Division and opportunism
We are more divided than we have ever been is the claim. But a claim is all it is, all part of the theatre of politics brought on by the pandemic in which we find ourselves. There are no actual means by which such claims can be substantiated. The greater majority are silent and compliant.
End of story? Sadly, no. The one thing that is clearly evident is that any division is certainly pronounced, although arguably no more pronounced than we have seen in the past on other issues. Public protests are nothing new.
There are, however, some noticeable differences these days.
Traditional political and racial fault lines appear to be blurring. While it may be way too early to draw any firm conclusions, this may ultimately turn out to be a good thing. People are now focusing on issues rather than colour or party. Today it’s about the efficacy of vaccinations, or the need for quarantining — where and how, and for how long — and masks or no masks.
One other significant difference is the role social media now plays. Users get to pull down and advance any conspiracy theory they fancy and pass it off as fact. Add to this the ferocity and vitriol of commentators who advance unfounded assertions behind anonymous pen names — sometimes one person using multiple handles.
Meanwhile, as the old saw goes: readers are not trolling for information, but for affirmation of their preconceived views.
But before I go any further, let me end the suspense for those readers who want to know and may not want to read any farther once they do know. I am supportive of our government and what it is trying its best to achieve. It is, in my view, acting on mainstream medical science and adopting the advice of its medical advisers based on what has happened here and elsewhere in the world.
In short, the Government is simply addressing the pandemic as a major public health issue — which it is.
We are all aware of the disagreement surrounding the pandemic and the responses it has prompted. Disagreement is a healthy sign in any democracy. There needs to be meaningful means to express that disagreement and have it taken into account.
The silver lining to the Covid cloud that has enveloped us is that we should focus on how we can improve on those means.
First, credit here to those who take their challenge of the quarantine law to our courts of law rather than to the streets. Appeals to the judicial process, which is independent of the executive and impartial, is the cornerstone of a sound democracy. That right is enshrined in the Bermuda Constitution Order: to make the case that an infringement on our rights is neither reasonably required nor reasonably justified. There is the opportunity for full, open argument on the facts — and we, the public, get to listen in as well.
The one drawback is that constitutional challenge doesn’t come cheaply. OK, agreed: so let’s work on a way to make this option more accessible. This option is important if we want to be a community of laws and order where justice is available to all.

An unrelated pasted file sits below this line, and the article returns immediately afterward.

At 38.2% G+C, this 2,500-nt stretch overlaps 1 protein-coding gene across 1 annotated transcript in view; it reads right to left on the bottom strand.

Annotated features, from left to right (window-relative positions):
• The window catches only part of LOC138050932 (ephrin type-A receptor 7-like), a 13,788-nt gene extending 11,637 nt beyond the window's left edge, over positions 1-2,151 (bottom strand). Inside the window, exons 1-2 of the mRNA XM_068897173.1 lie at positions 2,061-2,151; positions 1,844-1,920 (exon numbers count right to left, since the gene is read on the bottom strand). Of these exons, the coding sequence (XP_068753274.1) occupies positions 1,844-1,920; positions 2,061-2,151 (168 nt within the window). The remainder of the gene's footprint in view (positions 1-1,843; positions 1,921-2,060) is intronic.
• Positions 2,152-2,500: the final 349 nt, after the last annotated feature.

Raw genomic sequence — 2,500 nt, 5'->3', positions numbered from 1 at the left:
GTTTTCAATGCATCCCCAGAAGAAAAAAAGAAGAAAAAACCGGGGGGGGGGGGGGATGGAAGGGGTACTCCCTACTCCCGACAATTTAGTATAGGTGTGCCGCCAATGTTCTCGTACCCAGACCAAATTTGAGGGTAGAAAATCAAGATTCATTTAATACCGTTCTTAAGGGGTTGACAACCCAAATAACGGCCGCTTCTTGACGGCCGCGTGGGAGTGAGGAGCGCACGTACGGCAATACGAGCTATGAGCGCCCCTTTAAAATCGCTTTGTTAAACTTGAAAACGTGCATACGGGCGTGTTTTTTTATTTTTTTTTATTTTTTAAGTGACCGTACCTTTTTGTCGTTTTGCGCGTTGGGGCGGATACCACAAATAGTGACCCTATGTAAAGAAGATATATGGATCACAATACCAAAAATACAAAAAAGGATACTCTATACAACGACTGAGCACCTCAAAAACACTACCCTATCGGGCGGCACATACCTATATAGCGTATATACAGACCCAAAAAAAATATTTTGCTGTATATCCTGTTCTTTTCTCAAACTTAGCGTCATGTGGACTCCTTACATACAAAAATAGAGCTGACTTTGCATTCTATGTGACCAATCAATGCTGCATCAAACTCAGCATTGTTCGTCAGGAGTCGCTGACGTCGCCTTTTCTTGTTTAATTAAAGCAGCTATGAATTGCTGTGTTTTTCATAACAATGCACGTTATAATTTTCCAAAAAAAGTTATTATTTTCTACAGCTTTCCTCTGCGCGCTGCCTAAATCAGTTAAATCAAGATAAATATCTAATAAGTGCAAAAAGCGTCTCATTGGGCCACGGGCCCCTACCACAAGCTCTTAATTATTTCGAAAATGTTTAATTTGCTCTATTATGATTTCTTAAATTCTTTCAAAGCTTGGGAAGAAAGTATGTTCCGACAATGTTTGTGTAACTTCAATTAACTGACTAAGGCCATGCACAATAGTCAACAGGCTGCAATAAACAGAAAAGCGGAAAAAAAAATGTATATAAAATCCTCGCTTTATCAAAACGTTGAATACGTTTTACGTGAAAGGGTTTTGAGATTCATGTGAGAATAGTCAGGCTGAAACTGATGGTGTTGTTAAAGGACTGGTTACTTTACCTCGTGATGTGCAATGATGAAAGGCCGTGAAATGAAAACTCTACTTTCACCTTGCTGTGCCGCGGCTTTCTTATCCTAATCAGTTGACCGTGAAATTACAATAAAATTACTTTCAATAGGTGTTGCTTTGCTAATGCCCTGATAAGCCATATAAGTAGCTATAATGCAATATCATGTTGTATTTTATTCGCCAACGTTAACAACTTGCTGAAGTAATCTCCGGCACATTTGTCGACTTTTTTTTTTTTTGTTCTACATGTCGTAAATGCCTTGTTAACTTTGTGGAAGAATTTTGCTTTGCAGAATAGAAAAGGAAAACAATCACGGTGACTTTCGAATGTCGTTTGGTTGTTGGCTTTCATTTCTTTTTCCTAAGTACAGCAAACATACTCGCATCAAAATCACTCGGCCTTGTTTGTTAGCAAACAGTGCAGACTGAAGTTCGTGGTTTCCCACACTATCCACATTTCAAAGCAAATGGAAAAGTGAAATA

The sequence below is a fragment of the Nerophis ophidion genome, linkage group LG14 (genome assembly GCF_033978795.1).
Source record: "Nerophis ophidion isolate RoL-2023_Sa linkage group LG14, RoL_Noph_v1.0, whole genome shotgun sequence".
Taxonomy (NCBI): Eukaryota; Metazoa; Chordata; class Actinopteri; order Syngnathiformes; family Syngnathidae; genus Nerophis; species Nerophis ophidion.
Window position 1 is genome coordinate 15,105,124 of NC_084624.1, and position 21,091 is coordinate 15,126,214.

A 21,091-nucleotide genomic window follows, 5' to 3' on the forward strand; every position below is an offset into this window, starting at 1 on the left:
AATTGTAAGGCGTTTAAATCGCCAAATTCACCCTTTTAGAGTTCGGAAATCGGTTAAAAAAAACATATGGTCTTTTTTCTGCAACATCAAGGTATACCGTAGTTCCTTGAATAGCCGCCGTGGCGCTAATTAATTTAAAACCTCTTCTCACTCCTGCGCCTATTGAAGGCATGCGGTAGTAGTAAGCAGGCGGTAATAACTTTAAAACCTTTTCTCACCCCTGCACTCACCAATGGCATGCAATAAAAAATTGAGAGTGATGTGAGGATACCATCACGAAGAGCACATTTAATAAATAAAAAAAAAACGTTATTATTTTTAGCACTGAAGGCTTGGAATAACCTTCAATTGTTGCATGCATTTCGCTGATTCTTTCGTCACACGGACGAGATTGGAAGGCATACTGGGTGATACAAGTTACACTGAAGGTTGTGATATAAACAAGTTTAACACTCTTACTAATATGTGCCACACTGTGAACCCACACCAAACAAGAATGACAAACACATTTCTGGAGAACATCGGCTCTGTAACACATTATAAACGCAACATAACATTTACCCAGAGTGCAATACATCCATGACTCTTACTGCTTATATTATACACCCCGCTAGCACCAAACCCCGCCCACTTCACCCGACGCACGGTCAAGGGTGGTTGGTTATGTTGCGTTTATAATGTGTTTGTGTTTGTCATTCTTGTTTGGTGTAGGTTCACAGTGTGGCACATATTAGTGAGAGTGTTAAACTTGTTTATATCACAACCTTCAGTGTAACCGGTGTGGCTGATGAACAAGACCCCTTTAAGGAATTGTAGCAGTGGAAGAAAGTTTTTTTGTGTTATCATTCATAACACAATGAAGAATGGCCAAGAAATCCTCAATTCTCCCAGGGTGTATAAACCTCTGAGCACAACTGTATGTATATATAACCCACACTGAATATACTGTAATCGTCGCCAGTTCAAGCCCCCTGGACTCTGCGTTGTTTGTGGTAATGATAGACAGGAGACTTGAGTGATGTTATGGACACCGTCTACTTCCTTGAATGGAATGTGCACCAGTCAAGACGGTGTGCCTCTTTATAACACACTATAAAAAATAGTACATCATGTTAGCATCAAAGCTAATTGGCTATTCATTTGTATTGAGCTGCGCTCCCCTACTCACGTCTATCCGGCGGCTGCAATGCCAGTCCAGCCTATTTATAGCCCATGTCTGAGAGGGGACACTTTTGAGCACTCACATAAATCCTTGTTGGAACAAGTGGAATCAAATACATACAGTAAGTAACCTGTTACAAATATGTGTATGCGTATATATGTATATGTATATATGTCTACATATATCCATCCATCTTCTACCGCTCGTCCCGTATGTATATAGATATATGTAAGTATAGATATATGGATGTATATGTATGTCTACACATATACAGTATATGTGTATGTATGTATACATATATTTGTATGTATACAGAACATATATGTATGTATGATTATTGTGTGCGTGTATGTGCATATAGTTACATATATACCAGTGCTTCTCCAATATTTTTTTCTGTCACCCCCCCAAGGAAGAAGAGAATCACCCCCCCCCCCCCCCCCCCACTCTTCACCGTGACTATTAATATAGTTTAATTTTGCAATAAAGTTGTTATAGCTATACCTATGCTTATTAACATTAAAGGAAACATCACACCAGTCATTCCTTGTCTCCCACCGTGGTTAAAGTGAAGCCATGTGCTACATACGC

Then there is the politics of it all. Oppositions tend to do what oppositions do, and that is where there is discontent: look for a wedge, exploit it and, if possible, ride the tiger’s tail into power. It has worked in the past, but it is very short-term response and not a long-term solution to a deeper problem.
Quick question: had the Opposition been the Government would it have acted contrary to the advice and recommendations of its medical advisers within the Ministry of Health? Deep down, we all know the answer to that question.
What there needs to be in our system of governance is greater opportunity to participate in the decision-making process. This includes the right to put questions to those who are advising the Government, and to those who have a hand in making and carrying out policy. Witnesses may be called who hold contrary views. Ideas and solutions can be probed and tested, and all in the public eye. Technology today makes this possible — and desirable.
This should be the work of a cross-party parliamentary committee of backbench MPs, Government and Opposition. Press conferences have their limitations.
I have made the argument before and there are no apologies for making it again. Parliamentary opportunities such as this ought to become standard operating procedure on all issues of national importance.
Bermuda needs a deliberate shift in direction towards greater co-operation and collaboration. This is the way to build community — and a greater sense of community, which is that we are responsible not just for ourselves but for others, is what is needed in times such as these. Unfortunately, as we have seen here and elsewhere, it takes only a few to ruin it for the rest of us.
I love the song, too, but Bermuda is not another world — at least not on this case.